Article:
04 April 2023

Physicist Emma Björk got her first big research grant in 2021. The grant finances four years of her own passion project, and all of a sudden, she became established as a researcher. "My first thought was, what do I do now?"

Emma Björk works with PhD-student Valentina Guerrero Florez to answer how mesoporous materials are formed. Emma used the starting grant to hire Valentina.   Olov Planthaber

The Swedish Research Council (VR) is, most often, the only way in Sweden to get a starting grant for a researcher. That is the eye of the needle that the majority of Swedish researchers must pass through to get their own platform, their own project, to build a career as a researcher. Emma Björk passed that milestone in 2021.

I sent in my first application for a starting grant in 2016 and I think perseverance is an almost essential characteristic to get any big grant. Now, all of a sudden, I have an opportunity to stand on my own as a researcher with my own project and hire a PhD-student, she says. Photo credit Olov Planthaber

Understand and design pores

Photo credit Olov Planthaber In total, the grant is 4 million SEK, to be used for a four year long project. Emma Björks work is in materials science and the main focus of her research is mesoporous materials, materials with pores as small as 3 to 15 nanometers in size. The pores in the material gives it an enormous contact surface that can be used. Emma is investigating how these materials are formed to be able to control, for example, the pore size and particle shape.

Photo credit Olov Planthaber “Think of a sponge and compare it to a piece of wood. The sponge has a huge surface compared to the wood because it is so porous. When I understand how mesoporous materials are formed, I can design them for all kinds of applications”, she says.

An implant with a mesoporous surface can deliver pharmaceuticals to a patient, with increased precision. The material can also be used as a catalyst in chemical processes, meaning it can lower the cost of fuel cells. With mesoporous materials you can make catalysts from common elements that are as effective as ones made from precious metals to a much lower cost.

“The catalyst is half the cost of a fuel cell. Cheaper catalysts equals cheaper fuel cells, and also I work with easily available materials, like silicon and nickel. Precious metals are not only expensive, they are also rare”, she says.

The first step is done

Photo credit Olov Planthaber When Emma Björk received the money, the first and most pressing question was if she can afford to hire her own PhD-student. Compared to earlier in her career, time in the lab is down and the project needed someone to have time for experiments in the laboratory. So, she hired Valentina Guerrero Florez, the first PhD-student paid for by Emma Björks grant. It´s a tight budget, one million SEK per year, and it´s not enough to pay for Emmas own salary. The aim is to run her own project and keep getting new grants.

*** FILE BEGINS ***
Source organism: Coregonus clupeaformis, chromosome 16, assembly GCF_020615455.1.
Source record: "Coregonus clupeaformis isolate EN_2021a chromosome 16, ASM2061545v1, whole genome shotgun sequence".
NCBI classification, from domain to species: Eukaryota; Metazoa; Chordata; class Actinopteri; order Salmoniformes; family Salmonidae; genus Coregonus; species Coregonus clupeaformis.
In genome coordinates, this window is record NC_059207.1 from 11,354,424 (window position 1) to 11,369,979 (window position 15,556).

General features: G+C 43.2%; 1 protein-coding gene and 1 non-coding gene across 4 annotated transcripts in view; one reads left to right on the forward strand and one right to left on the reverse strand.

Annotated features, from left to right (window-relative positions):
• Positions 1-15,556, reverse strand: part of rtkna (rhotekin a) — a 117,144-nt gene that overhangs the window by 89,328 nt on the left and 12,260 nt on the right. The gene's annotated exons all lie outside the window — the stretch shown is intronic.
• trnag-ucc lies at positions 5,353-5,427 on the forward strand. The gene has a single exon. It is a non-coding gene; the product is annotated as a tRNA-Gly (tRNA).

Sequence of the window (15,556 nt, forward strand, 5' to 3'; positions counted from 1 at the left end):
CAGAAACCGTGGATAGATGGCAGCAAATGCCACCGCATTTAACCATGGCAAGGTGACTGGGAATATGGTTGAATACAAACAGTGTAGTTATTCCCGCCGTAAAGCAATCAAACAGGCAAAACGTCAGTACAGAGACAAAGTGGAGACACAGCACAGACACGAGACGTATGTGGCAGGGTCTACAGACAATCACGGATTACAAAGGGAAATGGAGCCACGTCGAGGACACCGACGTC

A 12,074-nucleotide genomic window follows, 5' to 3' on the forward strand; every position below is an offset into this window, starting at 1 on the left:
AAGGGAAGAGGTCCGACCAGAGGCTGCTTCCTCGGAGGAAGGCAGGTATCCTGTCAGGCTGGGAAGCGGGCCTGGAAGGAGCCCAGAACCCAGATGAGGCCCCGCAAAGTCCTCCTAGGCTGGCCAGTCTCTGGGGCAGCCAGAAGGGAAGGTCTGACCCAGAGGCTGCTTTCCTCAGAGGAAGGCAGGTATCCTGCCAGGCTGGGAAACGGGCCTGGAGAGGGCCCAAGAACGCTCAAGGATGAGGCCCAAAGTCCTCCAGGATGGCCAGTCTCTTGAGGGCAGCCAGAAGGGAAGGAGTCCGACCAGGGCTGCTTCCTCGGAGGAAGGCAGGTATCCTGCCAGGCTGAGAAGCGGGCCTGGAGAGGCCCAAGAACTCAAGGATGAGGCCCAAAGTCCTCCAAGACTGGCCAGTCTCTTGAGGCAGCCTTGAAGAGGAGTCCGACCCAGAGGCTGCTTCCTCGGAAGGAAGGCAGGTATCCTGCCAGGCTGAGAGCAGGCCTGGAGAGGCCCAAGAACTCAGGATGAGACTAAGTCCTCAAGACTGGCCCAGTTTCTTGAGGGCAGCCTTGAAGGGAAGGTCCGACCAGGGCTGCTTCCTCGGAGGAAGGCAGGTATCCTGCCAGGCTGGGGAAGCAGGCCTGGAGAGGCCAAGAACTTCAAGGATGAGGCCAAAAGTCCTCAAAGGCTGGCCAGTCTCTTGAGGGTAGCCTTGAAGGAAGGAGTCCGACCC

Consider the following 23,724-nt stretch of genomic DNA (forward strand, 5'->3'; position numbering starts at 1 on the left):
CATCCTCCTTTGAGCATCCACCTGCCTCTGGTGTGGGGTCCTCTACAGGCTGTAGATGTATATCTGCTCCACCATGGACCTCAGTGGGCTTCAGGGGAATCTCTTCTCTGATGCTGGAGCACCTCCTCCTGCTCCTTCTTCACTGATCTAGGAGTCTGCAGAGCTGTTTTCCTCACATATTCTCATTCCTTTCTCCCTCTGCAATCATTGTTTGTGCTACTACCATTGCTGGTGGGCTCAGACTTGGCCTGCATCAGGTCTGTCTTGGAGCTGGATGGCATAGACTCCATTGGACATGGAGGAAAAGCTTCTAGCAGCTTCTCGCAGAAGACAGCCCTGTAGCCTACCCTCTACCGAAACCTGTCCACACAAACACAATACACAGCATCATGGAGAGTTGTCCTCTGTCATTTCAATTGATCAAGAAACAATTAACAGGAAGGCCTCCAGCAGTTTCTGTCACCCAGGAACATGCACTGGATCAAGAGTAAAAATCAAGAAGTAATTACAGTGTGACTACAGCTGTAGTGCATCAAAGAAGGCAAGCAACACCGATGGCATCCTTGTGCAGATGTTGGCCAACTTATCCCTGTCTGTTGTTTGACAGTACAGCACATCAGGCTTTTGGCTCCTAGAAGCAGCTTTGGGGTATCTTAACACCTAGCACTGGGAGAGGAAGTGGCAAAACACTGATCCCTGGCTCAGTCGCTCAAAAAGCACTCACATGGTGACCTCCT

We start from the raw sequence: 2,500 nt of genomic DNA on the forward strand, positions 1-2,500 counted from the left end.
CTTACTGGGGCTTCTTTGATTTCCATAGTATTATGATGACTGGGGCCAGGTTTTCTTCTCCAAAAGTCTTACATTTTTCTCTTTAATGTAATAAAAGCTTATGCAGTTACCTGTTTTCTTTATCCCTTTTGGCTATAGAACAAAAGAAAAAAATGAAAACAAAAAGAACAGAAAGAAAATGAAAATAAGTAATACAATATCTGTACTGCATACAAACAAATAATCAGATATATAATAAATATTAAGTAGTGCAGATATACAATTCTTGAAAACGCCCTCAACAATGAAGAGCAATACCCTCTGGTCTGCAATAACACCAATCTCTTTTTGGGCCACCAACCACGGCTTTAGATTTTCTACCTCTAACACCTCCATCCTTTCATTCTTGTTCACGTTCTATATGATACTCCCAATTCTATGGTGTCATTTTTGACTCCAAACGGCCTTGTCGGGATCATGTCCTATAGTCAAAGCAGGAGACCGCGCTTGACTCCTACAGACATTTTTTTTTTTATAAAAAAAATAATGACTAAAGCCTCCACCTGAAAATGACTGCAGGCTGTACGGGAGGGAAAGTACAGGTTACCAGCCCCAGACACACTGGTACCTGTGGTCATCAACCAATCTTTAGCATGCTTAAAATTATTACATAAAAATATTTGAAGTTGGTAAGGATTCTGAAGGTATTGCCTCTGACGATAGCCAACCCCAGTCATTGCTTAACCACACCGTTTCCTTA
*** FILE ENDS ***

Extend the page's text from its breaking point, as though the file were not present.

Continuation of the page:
“The starting grant has only opened the door but I have to keep building and reach a critical mass, where the research keeps rolling. Valentina is a very important part of this, since my lab time is limited. My strategy is to use the grant as the core for what I want to build, my own research team. This mustn’t end after four years, but continue to grow and develop”, she says.

Keep the momentum going

So, the starting grant will be used as a springboard. Through Emma Björk and Valentina Guerrero Florez work, the plan is to move the understanding of how mesoporous materials are formed forward, to gain control over the material. When the foundation is laid, new designs, with a specific intent can be created, and they will not have to go by trial and error.

When the field is moved forward, it benefits many researchers and will show progression. If Emma Björk is successful, and the starting grant is managed well, there is a strong chance that she will get more grants and continue to grow her team. The research is already positioned for sustainable technologies and can Emma also expand the general benefit of mesoporous materials, there are even further possibilities for a continuation.

“We work with water cleaning, conversion of carbon dioxide, green energy and medical applications. Through collaborations with other research groups we hope to expand it even further.”

Photo credit Olov Planthaber In November 2022 Emma Björk received notification from the Swedish Energy Agency that they want to invest in her research, hence Emma received her second big grant. She can now afford to pay parts of her own salary and hire another PhD-student.

“So far, it´s going above expectations”, she says.

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